As the COVID-19 pandemic continues to evolve, new questions and concerns arise with respect to its impact on co-parenting. 

Parents are grappling with complicated decisions and competing interests. In these uncertain times, it can be difficult to know exactly what is deemed to be in the child’s best interest.

Fortunately, a few recent court decisions out of Ontario have provided some guidance on how to manage these issues, and links to those cases are provided at the end of this article. The brief decision Ribiero v. Wright 2020 ONSC 1829, in particular, provides helpful direction and is worth a read. (As of the date of posting, there are no published B.C. decisions addressing COVID-19 and co-parenting).

Emerging from the Ontario cases are the following guiding principles:

  1. The health, safety and well-being of children and families remain the foremost consideration during COVID-19. 
  2. There is a presumption that all orders should be respected and complied with. Parenting arrangements should continue, subject to whatever modifications may be necessary to ensure that all COVID-19 precautions are adhered to – including strict physical distancing. 
  3. In some cases, a parent’s personal risk factors (through employment or associations, for example) may require controls with respect to their direct contact with a child, and in some cases, a parent’s lifestyle or behaviour in the face of COVID-19 (i.e. failing to comply with physical distancing) may raise sufficient concerns such that direct contact is not appropriate. 
  4. In blended family situations, parents will need assurance that COVID-19 precautions are being maintained in relation to each person who spends any amount of time in a household – including children of former relationships.
  5. Important parental relationships must be maintained, but safely. 
  6. In these troubling and disorienting times, children need the love guidance and emotional support of both parents, now more than ever. 

Recently, the Trial Lawyers’ Association of B.C. - Family Law Committee solicited recommendations from B.C. child psychologist and child custody expert Dr. Michael Elterman Ph.D., MBA, R. Psych. On March 26, 2020, Dr. Elterman provided overview advice and recommendations for parents facing the novel complications created by COVID-19. 

Dr. Elterman’s overarching recommendations are in line with the principles established in the Ontario cases, namely: 

  1. Now, more than ever, the criterion of the child’s best interest applies, and the health and safety of the child is paramount; and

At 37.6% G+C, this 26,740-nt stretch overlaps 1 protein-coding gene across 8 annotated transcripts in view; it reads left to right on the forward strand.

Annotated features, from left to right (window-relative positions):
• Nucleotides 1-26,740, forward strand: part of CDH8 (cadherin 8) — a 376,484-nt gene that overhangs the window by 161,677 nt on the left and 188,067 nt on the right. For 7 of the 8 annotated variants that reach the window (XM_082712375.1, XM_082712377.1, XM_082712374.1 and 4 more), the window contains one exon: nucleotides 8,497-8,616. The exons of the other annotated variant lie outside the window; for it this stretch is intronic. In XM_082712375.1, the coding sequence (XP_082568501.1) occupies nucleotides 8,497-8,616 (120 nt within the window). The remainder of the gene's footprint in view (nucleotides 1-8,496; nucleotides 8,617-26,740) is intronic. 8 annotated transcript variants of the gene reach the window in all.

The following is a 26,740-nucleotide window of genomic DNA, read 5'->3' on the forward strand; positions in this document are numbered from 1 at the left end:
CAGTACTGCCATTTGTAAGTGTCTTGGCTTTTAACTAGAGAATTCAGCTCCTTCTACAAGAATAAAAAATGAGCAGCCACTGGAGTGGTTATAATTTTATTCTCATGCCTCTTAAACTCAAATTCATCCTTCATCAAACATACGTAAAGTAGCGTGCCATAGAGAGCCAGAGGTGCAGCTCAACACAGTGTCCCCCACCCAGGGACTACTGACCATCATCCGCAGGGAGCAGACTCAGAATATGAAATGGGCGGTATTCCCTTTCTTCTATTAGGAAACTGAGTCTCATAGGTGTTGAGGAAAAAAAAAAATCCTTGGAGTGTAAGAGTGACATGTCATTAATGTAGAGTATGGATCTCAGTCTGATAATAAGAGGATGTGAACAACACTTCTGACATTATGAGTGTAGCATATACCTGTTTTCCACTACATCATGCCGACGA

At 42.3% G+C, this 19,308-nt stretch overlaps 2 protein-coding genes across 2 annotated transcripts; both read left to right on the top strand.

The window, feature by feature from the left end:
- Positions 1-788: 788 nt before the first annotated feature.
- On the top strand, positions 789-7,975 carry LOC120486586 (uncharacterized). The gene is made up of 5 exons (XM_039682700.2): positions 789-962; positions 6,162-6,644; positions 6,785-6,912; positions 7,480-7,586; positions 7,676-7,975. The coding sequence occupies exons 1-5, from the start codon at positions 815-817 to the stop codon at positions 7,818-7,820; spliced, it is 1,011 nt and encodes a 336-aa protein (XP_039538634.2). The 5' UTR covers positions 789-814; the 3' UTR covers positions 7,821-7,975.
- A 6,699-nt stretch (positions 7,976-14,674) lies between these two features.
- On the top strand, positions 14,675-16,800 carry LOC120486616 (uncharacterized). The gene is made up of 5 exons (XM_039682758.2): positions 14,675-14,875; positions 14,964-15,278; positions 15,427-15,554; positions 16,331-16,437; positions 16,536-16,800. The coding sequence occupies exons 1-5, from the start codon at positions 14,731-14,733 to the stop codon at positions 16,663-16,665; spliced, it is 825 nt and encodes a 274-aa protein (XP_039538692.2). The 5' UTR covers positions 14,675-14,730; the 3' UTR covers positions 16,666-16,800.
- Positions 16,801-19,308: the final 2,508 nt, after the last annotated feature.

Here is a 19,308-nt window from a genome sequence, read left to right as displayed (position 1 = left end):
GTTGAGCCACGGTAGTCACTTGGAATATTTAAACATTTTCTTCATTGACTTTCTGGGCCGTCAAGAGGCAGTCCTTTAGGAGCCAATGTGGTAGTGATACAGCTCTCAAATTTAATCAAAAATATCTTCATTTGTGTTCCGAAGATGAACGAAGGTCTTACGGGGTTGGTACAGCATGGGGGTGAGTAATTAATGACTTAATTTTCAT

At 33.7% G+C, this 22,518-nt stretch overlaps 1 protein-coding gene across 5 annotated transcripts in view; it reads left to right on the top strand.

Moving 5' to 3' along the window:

2. The fact that there is a pandemic should not, in itself, prevent a parent from continuing to meet their obligations unless there is a risk of transmission to a child. 

Also, Dr. Elterman stresses the importance of open communication between parents, and creating a plan for certain possibilities, for example: 

  1. What to do if one of them or a member of their household becomes ill with COVID-19? 
  2. Who is in a better position to have the child in an extended isolation situation?
  3. If in-person parenting time cannot be exercised, what other options exist to ensure the child maintains meaningful contact? For example, FaceTime, Skype and WhatsApp video parenting time should be arranged. 

As the judge in Ribiero emphasizes, “we all have to work together to show flexibility, creativity and common sense – to promote both the physical and emotional well-being of children.” 

At KZEL, we are constantly reviewing and considering the recommendations and directives from courts, child development professionals and health officials to ensure our advice is up-to-date in this fluid and developing crisis. 

Also, we recognize that while these recommendations provide helpful guidance, they must be thoughtfully considered and carefully assessed in light of each child’s particulars needs, as well as in accordance with the “best interests” analysis required by the Family Law Act

Even though court operations in B.C. continue to be limited, KZEL remains fully operational in order to provide you timely assistance and to work with you to create practical resolutions tailored to your family’s specific circumstances.  

If you are facing any dilemmas in your parenting arrangements or would like to proactively plan for situations that could arise, our family law team is here to help. 

In addition to providing legal advice, we also offer mediation services wherein we can assist you and your former spouse or partner to revise your parenting plan to specifically address the impact of COVID-19.  

Please contact us directly via our contact page.

Cases to cite:  

Ribiero v. Wright, 2020 ONSC 1829:

Thomas v. Wohleber, 2020 ONSC 1965:

Skuce v. Skuce, 2020 ONSC 1881:

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